Van Doren has a small role as one of the lodge guests, and look for Dan "Hoss Cartwright" Blocker as the bartender.

I initially had some trouble recognizing Bancroft as the same actress from THE LAST FRONTIER (1955) and NIGHTFALL (1957); I guess her hair and makeup were different enough that she didn't register with me at first, though in closeups I finally realized it was her. Timid Beth is a rather strange part, though just how strange only becomes apparent gradually.

Barker is handsome, if a bit bland; the filmmakers make sure the former Tarzan has plenty of time to hang around poolside in bathing trunks!

Randell sneers endlessly in annoying fashion, while Van Doren perks things up a bit as a party girl. In the end the movie chiefly belongs to the always-interesting Windsor as the troubled sister and to Dehner as the sheriff. (Speaking of which, you won't believe what happens when he confronts one suspect at a lumber mill!)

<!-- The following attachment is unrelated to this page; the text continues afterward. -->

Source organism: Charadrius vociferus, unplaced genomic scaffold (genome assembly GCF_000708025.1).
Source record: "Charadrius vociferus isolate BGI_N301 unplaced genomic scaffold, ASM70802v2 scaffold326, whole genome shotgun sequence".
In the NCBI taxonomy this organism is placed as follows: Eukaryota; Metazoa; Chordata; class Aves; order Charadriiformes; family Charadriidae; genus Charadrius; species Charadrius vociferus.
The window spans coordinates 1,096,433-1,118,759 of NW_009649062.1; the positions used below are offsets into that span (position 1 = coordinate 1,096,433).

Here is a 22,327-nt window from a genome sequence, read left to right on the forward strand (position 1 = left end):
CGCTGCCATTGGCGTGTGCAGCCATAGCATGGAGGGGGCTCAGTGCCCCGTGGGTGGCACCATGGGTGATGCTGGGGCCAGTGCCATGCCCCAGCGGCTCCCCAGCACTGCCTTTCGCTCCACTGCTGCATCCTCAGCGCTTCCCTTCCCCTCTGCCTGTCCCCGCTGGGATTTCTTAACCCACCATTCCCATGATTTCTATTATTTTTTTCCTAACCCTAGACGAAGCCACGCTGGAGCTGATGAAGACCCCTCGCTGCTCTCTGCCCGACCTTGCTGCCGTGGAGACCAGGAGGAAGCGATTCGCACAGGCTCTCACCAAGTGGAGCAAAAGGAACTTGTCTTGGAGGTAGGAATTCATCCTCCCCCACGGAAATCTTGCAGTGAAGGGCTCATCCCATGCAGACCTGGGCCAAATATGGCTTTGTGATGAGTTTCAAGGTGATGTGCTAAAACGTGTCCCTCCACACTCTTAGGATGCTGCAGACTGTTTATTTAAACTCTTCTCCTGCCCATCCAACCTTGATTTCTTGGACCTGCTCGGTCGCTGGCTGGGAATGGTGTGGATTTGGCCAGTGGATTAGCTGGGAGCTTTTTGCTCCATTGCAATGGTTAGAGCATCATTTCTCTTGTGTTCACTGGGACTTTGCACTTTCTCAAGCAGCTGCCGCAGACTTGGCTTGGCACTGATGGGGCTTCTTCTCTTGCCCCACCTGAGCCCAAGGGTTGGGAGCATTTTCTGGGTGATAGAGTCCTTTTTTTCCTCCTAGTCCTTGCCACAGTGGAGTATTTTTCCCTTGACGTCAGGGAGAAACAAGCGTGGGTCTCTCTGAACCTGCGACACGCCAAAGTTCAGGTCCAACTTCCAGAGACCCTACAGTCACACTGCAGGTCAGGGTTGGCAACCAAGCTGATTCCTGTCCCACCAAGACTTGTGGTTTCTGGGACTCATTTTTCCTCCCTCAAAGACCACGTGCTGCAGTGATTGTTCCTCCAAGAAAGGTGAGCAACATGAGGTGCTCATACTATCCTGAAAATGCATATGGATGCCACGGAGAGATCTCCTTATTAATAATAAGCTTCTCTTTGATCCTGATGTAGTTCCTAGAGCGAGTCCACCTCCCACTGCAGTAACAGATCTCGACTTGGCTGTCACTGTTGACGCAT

Is it a good movie? Not really. Yet I found it quite an amusing 75 minutes, thanks to the extensive tour of the Parry Lodge as it looked in 1957 as well as the kooky storyline, which is certainly...memorable. It's the kind of lesser-known movie with great location shooting which I enjoy checking out.

THE GIRL IN BLACK STOCKINGS was directed by Howard W. Koch. It was filmed in black and white by William Margulies.

The Kino Lorber Blu-ray print is excellent; what a pleasure to see this relatively obscure film looking so great. Extras consist of a new interview with Mamie Van Doren and trailers for all three films in the set.

Look for reviews of the other films from this set here in the future. (Update: Here is my review of GUNS, GIRLS AND GANGSTERS.)

Thanks to Kino Lorber for providing a review copy of this Blu-ray.

9 Comments:

Blogger Vienna said...

I have to see it! If only because of our mutual liking for John Dehner.

12:28 AM  
Blogger Laura said...

Hi Vienna! If you're a Dehner fan I think you'll enjoy the movie.

I love the way a film like this unexpectedly lets us "time travel" back and see such a great location as it was 60 years ago...and the rest of the film is goofy fun. Let me know if you catch up with it! :)